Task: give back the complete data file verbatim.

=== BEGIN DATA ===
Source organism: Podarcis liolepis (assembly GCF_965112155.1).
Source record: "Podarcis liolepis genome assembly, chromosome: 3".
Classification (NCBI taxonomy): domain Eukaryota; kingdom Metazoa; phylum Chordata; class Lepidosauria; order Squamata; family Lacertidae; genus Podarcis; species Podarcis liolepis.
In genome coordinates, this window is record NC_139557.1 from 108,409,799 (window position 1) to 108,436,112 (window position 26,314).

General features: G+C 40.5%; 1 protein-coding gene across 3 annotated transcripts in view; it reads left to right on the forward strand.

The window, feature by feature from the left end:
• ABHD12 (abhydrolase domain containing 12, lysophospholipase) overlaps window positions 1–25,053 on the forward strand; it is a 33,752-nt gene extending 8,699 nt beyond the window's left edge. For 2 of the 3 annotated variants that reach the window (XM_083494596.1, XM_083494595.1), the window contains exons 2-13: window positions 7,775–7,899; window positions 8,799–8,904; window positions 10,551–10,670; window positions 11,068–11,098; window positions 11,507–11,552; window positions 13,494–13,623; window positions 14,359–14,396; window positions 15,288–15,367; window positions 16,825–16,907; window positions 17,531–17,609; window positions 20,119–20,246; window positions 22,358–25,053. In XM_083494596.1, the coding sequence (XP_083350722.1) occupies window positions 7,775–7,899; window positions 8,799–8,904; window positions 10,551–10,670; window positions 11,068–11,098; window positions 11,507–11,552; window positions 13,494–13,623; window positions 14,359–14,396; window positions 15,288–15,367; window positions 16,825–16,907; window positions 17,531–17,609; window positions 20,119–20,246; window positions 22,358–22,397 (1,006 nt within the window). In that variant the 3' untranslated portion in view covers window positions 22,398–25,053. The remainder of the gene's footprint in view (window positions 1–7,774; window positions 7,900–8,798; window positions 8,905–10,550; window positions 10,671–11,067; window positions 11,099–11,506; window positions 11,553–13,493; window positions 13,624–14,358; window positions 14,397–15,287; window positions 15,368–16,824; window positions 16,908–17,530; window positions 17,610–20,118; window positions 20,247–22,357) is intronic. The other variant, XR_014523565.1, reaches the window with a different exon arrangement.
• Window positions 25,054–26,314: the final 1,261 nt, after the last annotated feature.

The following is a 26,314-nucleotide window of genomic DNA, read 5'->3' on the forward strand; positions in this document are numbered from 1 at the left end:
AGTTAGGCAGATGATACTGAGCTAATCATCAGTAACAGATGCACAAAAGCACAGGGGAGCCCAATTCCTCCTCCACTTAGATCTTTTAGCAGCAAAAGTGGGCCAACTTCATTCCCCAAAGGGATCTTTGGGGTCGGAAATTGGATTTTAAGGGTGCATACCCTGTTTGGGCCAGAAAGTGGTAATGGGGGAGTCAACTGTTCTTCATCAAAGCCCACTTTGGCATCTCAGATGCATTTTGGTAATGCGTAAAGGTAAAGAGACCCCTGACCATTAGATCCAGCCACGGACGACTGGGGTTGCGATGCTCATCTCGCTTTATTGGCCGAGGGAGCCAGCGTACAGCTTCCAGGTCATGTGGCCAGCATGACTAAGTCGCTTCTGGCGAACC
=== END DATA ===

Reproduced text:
Source organism: Podarcis liolepis (assembly GCF_965112155.1).
Source record: "Podarcis liolepis genome assembly, chromosome: 3".
Classification (NCBI taxonomy): domain Eukaryota; kingdom Metazoa; phylum Chordata; class Lepidosauria; order Squamata; family Lacertidae; genus Podarcis; species Podarcis liolepis.
In genome coordinates, this window is record NC_139557.1 from 108,409,799 (window position 1) to 108,436,112 (window position 26,314).

General features: G+C 40.5%; 1 protein-coding gene across 3 annotated transcripts in view; it reads left to right on the forward strand.

The window, feature by feature from the left end:
• ABHD12 (abhydrolase domain containing 12, lysophospholipase) overlaps window positions 1–25,053 on the forward strand; it is a 33,752-nt gene extending 8,699 nt beyond the window's left edge. For 2 of the 3 annotated variants that reach the window (XM_083494596.1, XM_083494595.1), the window contains exons 2-13: window positions 7,775–7,899; window positions 8,799–8,904; window positions 10,551–10,670; window positions 11,068–11,098; window positions 11,507–11,552; window positions 13,494–13,623; window positions 14,359–14,396; window positions 15,288–15,367; window positions 16,825–16,907; window positions 17,531–17,609; window positions 20,119–20,246; window positions 22,358–25,053. In XM_083494596.1, the coding sequence (XP_083350722.1) occupies window positions 7,775–7,899; window positions 8,799–8,904; window positions 10,551–10,670; window positions 11,068–11,098; window positions 11,507–11,552; window positions 13,494–13,623; window positions 14,359–14,396; window positions 15,288–15,367; window positions 16,825–16,907; window positions 17,531–17,609; window positions 20,119–20,246; window positions 22,358–22,397 (1,006 nt within the window). In that variant the 3' untranslated portion in view covers window positions 22,398–25,053. The remainder of the gene's footprint in view (window positions 1–7,774; window positions 7,900–8,798; window positions 8,905–10,550; window positions 10,671–11,067; window positions 11,099–11,506; window positions 11,553–13,493; window positions 13,624–14,358; window positions 14,397–15,287; window positions 15,368–16,824; window positions 16,908–17,530; window positions 17,610–20,118; window positions 20,247–22,357) is intronic. The other variant, XR_014523565.1, reaches the window with a different exon arrangement.
• Window positions 25,054–26,314: the final 1,261 nt, after the last annotated feature.

The following is a 26,314-nucleotide window of genomic DNA, read 5'->3' on the forward strand; positions in this document are numbered from 1 at the left end:
AGTTAGGCAGATGATACTGAGCTAATCATCAGTAACAGATGCACAAAAGCACAGGGGAGCCCAATTCCTCCTCCACTTAGATCTTTTAGCAGCAAAAGTGGGCCAACTTCATTCCCCAAAGGGATCTTTGGGGTCGGAAATTGGATTTTAAGGGTGCATACCCTGTTTGGGCCAGAAAGTGGTAATGGGGGAGTCAACTGTTCTTCATCAAAGCCCACTTTGGCATCTCAGATGCATTTTGGTAATGCGTAAAGGTAAAGAGACCCCTGACCATTAGATCCAGCCACGGACGACTGGGGTTGCGATGCTCATCTCGCTTTATTGGCCGAGGGAGCCAGCGTACAGCTTCCAGGTCATGTGGCCAGCATGACTAAGTCGCTTCTGGCGAACC